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Increasingly, legislatures across the United States are thinking about requiring or are in fact requiring the use of the federal government’s naturalization test for graduation. The hope is that it will ensure that students become good citizens and have a foundation of content knowledge that they can draw on as good citizens. Unfortunately, the research really is mixed on this, and no current evidence exists that shows the test as a good measure of civic learning. It is important to note, as discussions on this may pick up steam here in Florida, that the state ALREADY has a dedicated civics course and assessment in middle school and that much of the federal naturalization test covers material students are already assessed on in the high school US history course. Some points to consider:

  • The Naturalization Test is not an adequate measure of civic learning. Because it measures only memorized content and not actual understanding or implementation, it is too easy to pass with little study or instruction. There is also no evidence that implementing this test would result in greater civic engagement (Feinberg and Doppen, 2010; Hess, 2015; Levine, 2015; Winke, 2011).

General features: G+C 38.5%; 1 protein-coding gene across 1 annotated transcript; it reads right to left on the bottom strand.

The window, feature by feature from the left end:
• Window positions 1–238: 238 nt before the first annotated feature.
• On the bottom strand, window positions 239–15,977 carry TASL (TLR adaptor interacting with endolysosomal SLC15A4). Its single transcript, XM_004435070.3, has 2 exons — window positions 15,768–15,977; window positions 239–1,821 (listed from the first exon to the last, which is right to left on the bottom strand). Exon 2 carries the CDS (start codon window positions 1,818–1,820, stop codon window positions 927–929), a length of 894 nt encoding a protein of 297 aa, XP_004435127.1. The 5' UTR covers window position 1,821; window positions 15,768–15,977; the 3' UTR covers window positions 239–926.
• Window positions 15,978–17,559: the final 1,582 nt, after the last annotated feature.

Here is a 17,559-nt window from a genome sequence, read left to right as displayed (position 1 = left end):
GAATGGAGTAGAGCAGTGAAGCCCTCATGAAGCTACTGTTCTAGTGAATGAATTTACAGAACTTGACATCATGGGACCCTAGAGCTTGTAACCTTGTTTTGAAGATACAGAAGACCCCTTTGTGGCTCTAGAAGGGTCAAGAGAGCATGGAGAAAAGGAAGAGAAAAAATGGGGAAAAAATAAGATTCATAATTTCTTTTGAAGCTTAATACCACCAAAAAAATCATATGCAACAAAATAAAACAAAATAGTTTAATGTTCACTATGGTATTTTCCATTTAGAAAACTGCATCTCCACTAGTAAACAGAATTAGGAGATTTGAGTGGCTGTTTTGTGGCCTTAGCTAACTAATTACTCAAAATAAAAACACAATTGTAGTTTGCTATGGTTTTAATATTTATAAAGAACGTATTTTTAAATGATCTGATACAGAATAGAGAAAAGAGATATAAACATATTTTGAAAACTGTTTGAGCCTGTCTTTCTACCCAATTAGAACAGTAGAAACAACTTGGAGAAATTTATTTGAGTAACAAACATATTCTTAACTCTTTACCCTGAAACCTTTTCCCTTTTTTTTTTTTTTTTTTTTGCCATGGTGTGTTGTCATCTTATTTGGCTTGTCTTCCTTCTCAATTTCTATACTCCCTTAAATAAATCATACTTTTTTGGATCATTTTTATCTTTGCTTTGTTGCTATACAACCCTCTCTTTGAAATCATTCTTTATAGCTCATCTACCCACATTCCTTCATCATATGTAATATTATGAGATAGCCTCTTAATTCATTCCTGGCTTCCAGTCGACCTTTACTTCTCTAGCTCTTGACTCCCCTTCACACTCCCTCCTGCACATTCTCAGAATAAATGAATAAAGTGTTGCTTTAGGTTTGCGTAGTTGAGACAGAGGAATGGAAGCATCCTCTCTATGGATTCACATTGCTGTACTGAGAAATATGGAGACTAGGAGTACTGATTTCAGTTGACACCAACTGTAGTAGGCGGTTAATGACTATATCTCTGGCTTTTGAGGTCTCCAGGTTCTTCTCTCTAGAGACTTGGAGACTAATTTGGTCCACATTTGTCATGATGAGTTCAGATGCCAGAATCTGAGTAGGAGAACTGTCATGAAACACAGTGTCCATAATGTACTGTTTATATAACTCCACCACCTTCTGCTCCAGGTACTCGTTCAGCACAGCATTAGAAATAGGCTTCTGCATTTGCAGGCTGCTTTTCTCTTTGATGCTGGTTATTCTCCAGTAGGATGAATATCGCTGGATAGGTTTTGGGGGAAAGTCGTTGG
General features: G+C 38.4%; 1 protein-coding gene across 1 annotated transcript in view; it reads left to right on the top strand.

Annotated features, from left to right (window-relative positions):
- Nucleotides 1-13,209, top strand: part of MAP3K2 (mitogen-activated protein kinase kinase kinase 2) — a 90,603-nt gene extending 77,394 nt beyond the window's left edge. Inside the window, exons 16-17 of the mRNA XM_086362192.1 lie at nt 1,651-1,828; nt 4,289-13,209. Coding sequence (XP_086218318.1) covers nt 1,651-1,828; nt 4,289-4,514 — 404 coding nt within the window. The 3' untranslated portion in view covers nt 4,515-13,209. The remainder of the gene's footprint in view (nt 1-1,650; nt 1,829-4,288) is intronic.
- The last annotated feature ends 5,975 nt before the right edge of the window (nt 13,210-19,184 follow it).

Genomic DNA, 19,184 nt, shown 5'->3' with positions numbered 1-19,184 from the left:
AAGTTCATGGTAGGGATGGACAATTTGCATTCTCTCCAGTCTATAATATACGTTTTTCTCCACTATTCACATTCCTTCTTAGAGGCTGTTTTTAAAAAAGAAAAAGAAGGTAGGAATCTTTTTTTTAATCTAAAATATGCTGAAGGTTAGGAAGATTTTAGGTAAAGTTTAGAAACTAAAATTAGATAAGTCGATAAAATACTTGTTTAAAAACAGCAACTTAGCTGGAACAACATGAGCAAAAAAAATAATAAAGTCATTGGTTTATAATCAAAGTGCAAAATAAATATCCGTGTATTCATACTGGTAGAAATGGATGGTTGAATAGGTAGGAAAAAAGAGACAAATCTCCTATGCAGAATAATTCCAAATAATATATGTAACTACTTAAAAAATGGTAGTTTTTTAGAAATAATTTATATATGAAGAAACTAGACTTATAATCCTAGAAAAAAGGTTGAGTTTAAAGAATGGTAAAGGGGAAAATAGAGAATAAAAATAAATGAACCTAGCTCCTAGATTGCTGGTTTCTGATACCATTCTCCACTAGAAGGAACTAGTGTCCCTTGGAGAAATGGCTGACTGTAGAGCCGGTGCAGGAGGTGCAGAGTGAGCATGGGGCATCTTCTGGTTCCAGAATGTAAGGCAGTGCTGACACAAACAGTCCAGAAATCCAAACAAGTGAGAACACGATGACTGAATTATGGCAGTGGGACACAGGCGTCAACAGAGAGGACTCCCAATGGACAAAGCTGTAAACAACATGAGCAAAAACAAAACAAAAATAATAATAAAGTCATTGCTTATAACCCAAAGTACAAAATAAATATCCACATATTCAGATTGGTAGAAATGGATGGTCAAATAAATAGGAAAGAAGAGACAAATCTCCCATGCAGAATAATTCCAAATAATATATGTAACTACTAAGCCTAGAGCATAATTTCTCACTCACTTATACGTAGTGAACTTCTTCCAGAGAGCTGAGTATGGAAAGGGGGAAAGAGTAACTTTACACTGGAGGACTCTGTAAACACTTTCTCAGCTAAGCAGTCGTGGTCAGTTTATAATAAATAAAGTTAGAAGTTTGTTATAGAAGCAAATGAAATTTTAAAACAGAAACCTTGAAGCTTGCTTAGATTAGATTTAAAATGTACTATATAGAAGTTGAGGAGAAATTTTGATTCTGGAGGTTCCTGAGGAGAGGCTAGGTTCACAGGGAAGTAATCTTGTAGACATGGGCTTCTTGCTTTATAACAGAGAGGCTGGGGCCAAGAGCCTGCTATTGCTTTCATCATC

• The Naturalization Test, as delivered to immigrants seeking citizenship, is an oral exam that requires examinees to answer only 6 of 10 (out of 100 questions) correctly (Hess, 2015; U.S. Citizenship and Immigration Services, n.d., para. 1). Thus, proposed use of the test to measure student civic learning does not in fact reflect how it is used by the federal government with new citizens.
  • Building on the first bullet, civic learning and understanding for effective and engaged citizenship requires more than simple content knowledge. Any curriculum and assessment of civic learning and understanding requires ensuring that students are engaged with the content and capable of demonstrating what it means to be a citizen, rather than simply reciting rote knowledge. Rote knowledge of civics content does equal understanding what it means to be a citizen (Feinberg and Doppen, 2010; Hess, 2015; Levine, 2015; Torney-Purta and Lopez, 2006).
  • Requiring an additional assessment for graduation would impose unnecessary burdens on students, teachers, and schools in a time when resources are strained (especially in social studies) and Florida’s current assessment schedule is under attack. An assessment based on the Naturalization Test, rather than on the current state social studies standards, would result in poor instruction while also violating Florida statute, which requires instruction aligned with the state standards, and thus would require a rewrite of the state social studies standards (Hahn, 1999; Public K-12 Education Required Instruction, 2014).
  • Much of the material measured on the 100 item Naturalization Test is already contained in the US History course. As such, students are already given a required assessment that measures certain facts of civics, geography, and history.